The Partnership Agreements

In a non-bankruptcy setting, the purchase of the withdrawing partner’s share by interested third parties is secondary to the exercise of the option to purchase retained solely by the remaining partners in the partnership agreement when a partner withdraws. This procedure recognizes the right of partners to associate with whom they choose and the law is loathe to deprive them of that freedom. Finkeistein v. Security Properties, Inc., 76 Wn. App. 733, 888 P.2d 161 (1995). However, the key to resolving the issues in this case is the triggering of the event of withdrawal. The pertinent provision of the partnership agreement for Lisa L.P., is Article XIV, Section 14.1:

A Person shall cease to be a General Partner upon the transfer of his entire interest in the Partnership or upon his removal pursuant to Section 14.3 hereof, withdrawal in accordance with Section 14.4 hereof, death, adjudication of incompetence or any of the other events set forth in Section 50-73 of the Act [of the Code of Virginia, 1950, as amended]. Upon the occurrence of any such event . . . the remaining General Partners shall have the option to purchase the interest of the terminated General Partner, pro rata.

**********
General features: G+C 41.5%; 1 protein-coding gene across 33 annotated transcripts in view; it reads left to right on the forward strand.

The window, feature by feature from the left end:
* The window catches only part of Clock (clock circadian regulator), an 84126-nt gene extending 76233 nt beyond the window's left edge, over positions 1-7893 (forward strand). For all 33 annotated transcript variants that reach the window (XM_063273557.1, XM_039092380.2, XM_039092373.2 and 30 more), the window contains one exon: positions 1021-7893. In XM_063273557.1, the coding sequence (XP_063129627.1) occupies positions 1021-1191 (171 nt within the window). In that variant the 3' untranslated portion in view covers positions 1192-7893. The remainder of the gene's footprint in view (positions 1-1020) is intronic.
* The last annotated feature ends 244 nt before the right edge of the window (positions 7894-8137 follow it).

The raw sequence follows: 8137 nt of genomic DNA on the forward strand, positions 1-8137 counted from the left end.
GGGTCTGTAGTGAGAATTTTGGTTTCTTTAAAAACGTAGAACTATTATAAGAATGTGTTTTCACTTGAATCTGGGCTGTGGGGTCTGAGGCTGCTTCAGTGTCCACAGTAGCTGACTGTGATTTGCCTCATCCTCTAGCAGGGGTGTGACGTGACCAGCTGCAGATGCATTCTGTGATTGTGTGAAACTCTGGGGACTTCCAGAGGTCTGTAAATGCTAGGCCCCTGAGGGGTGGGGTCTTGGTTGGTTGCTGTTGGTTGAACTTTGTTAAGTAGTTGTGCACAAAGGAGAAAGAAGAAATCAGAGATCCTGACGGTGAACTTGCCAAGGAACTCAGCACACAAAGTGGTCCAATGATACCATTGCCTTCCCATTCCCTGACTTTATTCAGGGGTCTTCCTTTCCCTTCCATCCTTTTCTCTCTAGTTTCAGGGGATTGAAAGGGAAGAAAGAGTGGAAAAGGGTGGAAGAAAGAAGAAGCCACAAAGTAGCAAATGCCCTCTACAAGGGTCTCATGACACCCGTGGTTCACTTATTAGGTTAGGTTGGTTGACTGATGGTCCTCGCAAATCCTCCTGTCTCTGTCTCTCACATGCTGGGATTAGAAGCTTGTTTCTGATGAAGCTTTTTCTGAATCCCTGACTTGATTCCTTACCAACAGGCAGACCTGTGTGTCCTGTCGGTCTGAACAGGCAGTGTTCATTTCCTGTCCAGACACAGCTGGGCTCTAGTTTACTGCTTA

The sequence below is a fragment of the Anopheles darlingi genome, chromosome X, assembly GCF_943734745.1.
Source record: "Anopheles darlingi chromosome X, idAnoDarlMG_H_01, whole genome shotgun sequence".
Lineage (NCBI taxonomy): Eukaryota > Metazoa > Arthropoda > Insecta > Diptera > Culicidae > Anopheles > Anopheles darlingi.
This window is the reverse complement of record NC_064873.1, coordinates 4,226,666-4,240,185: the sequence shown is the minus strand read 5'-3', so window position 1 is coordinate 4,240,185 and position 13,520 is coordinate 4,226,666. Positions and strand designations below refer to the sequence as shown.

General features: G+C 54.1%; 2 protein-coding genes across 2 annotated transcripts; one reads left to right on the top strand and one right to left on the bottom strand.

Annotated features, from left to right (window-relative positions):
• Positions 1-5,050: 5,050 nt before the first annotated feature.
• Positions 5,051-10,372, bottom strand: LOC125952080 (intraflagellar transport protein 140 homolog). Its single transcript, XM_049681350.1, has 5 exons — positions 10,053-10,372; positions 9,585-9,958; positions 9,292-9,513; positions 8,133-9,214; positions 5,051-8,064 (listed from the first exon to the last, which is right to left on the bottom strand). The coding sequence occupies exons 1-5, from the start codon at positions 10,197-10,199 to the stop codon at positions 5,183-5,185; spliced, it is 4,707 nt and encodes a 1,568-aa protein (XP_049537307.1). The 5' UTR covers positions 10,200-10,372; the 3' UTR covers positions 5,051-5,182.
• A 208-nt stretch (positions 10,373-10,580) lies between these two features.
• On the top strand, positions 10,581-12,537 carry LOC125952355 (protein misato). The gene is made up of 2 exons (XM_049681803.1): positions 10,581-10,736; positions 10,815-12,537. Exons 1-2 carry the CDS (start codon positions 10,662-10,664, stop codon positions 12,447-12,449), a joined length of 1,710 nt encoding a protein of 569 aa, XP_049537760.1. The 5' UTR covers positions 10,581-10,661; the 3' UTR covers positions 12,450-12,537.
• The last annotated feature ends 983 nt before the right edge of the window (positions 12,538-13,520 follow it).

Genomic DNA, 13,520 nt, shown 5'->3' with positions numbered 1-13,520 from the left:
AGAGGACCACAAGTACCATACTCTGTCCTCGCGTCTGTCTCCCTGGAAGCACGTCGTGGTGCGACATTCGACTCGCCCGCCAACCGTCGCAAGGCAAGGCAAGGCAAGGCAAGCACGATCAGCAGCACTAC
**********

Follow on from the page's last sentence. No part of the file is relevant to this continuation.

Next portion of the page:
As indicated, there is no representation that all of the remaining general partners have determined to exercise the option to purchase Mr. Grablowsky’s partnership interests on a pro rata basis in accordance with the terms and conditions contained in the respective partnership agreements. The section of the Code of Virginia referred to in the cited portion of the Lisa L.P., partnership agreement provides in pertinent part:

[e]xcept as approved by the written consent of all partners at the time, a person ceases to be a general partner of a limited partnership upon the happening of any of the following events:
4. Unless otherwise provided in writing in the partnership agreement, the general partner (i) makes an assignment for the benefit of creditors; (ii) files a voluntary petition in bankruptcy . . .

Va.Code. § 50-73.28 (1950) (emphasis added). This Court has long been concerned with the provisions of Virginia law which are clearly contrary to the provisions of the Bankruptcy Code, and the foregoing is one of the most